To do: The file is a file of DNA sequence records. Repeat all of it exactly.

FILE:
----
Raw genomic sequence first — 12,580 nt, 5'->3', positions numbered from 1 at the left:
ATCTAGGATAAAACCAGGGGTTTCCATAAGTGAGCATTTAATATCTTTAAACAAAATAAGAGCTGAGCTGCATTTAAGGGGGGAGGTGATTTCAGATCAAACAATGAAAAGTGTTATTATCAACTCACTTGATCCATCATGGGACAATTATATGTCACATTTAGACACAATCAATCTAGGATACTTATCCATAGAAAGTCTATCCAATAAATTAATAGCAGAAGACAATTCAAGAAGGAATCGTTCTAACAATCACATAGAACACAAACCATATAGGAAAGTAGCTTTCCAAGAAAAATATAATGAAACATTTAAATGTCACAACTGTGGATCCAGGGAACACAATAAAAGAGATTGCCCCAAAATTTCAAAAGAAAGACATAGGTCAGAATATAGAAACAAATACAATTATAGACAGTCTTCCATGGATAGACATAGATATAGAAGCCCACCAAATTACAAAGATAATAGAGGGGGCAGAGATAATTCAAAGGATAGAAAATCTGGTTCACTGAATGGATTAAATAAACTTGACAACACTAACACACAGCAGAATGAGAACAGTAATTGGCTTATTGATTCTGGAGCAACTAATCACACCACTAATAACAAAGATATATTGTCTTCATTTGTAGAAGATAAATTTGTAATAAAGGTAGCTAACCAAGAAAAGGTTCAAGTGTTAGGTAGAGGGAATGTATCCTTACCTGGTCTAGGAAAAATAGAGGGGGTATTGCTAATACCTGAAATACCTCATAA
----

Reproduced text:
Raw genomic sequence first — 12,580 nt, 5'->3', positions numbered from 1 at the left:
ATCTAGGATAAAACCAGGGGTTTCCATAAGTGAGCATTTAATATCTTTAAACAAAATAAGAGCTGAGCTGCATTTAAGGGGGGAGGTGATTTCAGATCAAACAATGAAAAGTGTTATTATCAACTCACTTGATCCATCATGGGACAATTATATGTCACATTTAGACACAATCAATCTAGGATACTTATCCATAGAAAGTCTATCCAATAAATTAATAGCAGAAGACAATTCAAGAAGGAATCGTTCTAACAATCACATAGAACACAAACCATATAGGAAAGTAGCTTTCCAAGAAAAATATAATGAAACATTTAAATGTCACAACTGTGGATCCAGGGAACACAATAAAAGAGATTGCCCCAAAATTTCAAAAGAAAGACATAGGTCAGAATATAGAAACAAATACAATTATAGACAGTCTTCCATGGATAGACATAGATATAGAAGCCCACCAAATTACAAAGATAATAGAGGGGGCAGAGATAATTCAAAGGATAGAAAATCTGGTTCACTGAATGGATTAAATAAACTTGACAACACTAACACACAGCAGAATGAGAACAGTAATTGGCTTATTGATTCTGGAGCAACTAATCACACCACTAATAACAAAGATATATTGTCTTCATTTGTAGAAGATAAATTTGTAATAAAGGTAGCTAACCAAGAAAAGGTTCAAGTGTTAGGTAGAGGGAATGTATCCTTACCTGGTCTAGGAAAAATAGAGGGGGTATTGCTAATACCTGAAATACCTCATAA